From the Fall 2016 edition | Back
By Commandant of Cadets Maj. Gen. Randal D. Fullhart, U.S. Air Force (retired)
Those of you who are regular followers of my Facebook page should know by now that the Virginia Tech Corps of Cadets recently welcomed a new ambassador to its ranks. His designation is Growley II, and his call sign is “Tank.”
It is always treacherous ground to try and reconstruct history, so perhaps we can all agree to embrace some various folklore to build Growley II’s story upon. (I also have no doubt that my attempt here will generate some mail with more updates.)
A man by the name of “Growley” Schultz ran the mess hall in the early 1900s, and reports are that he didn’t have a very sunny disposition. Students called the food served there “growley,” and eventually first-year cadets who announced the time until the morning formation would call “minutes to growley.”
Another piece of folklore centers around reports of a dog that was either the property of a Depression-era commandant or was at least adopted by cadets of that era. The practice was for cadets to hold a bit of “growley” back from their meals to ensure that the dog had enough to eat.
Now fast forward to present day. When the cadets’ initiative to add a four-legged ambassador to our ranks took shape during the last academic year, they maintained the connection to Growley and the past
As many of you know, military working dogs have been a part of military organizations for decades. Today, there are dogs working side-by-side with soldiers, sailors, airmen, and Marines all over the world. Their sense of loyalty, positive attitude, discipline, and unconditional service to others are all characteristics we hope to emulate throughout our lives.
If any of you are or have been dog owners in the past, you know that it takes no small amount of effort to properly care for and support the needs of an ordinary pet, and it takes a tremendous amount of dedication and discipline to train and maintain a service dog.
We were very fortunate to be connected with a breeder and trainer of service dogs who happened to have a 3-year-old male yellow Labrador. Tank has a list of training and performance accolades a mile long. He has worked to provide support to those in hospitals, to young children, and throughout his community.
Tank and his owners visited the campus over the summer and met with Cadet Zack Sever, the cadet who launched the initiative and now serves as the senior handler. A match was made, and Tank began his service with the Corps on Aug. 28.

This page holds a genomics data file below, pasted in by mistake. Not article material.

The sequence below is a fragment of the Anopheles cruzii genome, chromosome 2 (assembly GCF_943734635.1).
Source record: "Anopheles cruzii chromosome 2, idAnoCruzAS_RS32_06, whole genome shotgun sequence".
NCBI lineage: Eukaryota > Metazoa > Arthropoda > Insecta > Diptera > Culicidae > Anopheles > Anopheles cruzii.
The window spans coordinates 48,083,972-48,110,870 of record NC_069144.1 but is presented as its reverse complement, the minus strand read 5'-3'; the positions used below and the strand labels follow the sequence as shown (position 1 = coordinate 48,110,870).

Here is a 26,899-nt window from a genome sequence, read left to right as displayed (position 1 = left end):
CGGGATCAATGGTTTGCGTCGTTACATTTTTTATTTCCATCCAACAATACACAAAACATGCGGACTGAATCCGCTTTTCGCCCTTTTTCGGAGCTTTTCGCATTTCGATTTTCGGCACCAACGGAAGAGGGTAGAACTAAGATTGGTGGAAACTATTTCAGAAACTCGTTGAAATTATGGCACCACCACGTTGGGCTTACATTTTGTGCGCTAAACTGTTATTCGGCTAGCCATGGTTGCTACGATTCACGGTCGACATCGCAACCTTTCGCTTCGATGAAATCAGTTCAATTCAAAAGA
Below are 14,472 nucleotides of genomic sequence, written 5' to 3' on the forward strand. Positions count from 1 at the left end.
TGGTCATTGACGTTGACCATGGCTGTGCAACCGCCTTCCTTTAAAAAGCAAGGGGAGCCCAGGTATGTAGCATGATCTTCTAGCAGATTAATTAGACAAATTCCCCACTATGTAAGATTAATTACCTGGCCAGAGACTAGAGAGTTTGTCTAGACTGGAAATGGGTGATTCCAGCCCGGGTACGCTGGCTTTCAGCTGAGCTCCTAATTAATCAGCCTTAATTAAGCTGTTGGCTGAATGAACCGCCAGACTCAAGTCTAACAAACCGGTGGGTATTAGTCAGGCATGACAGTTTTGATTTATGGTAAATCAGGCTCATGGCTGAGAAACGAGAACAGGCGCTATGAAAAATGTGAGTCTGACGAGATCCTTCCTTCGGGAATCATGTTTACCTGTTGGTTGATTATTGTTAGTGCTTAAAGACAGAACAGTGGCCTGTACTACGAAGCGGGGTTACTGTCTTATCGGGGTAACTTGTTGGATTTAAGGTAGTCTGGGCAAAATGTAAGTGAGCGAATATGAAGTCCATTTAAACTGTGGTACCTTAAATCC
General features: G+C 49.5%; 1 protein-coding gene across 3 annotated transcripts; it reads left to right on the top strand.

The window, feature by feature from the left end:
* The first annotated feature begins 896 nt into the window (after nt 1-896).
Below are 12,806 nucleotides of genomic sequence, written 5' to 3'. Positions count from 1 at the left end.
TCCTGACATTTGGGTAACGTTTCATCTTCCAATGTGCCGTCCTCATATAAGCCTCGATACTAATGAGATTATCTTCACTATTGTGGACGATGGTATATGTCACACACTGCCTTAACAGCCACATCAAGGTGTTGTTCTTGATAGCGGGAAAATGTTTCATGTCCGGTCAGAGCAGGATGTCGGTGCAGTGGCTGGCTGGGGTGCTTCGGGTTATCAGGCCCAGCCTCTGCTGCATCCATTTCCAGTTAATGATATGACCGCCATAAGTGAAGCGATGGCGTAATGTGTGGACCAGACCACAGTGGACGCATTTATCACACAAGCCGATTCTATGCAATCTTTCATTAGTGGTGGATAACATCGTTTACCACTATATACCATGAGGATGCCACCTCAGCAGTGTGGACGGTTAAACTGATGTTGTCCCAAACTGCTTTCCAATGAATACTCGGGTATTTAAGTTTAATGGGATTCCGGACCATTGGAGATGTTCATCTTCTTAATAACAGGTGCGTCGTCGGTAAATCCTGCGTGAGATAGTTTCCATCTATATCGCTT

No ordinary program, we are required to meet U.S. Department of Agriculture standards and are subject to inspections at any time. Tank resides with his senior handler and his assistant in Pearson Hall, and there are two junior handlers designated and two sophomores, all of whom form the team that will train with and work with Tank as he travels across the campus. As you might expect, the work, dedication, and professionalism of the handlers are paramount as they, too, will be representing the Corps at important functions; talking with alumni, friends, and guests; and ensuring Tank’s safety and well-being.
Needless to say, we are all very excited about this new facet in our program. As Tank arrived, we also welcomed 387 new cadets who make up the Class of 2020, bringing us to start the year with 1,093 cadets — yet another increase in our overall enrollment!
Our trip to the Battle at Bristol with the entire Corps was a memorable event for all as the Corps marched around the entire track, partnered with the University of Tennessee to form the color guard, and took Skipper on its first, out-of-state experience to fire on the field!
We look forward to seeing many of you during the course of the year and sharing other great news, including the latest drawings of the new Corps Leadership and Military Science Building and the incredible, second new residence hall that is towering above the Drillfield!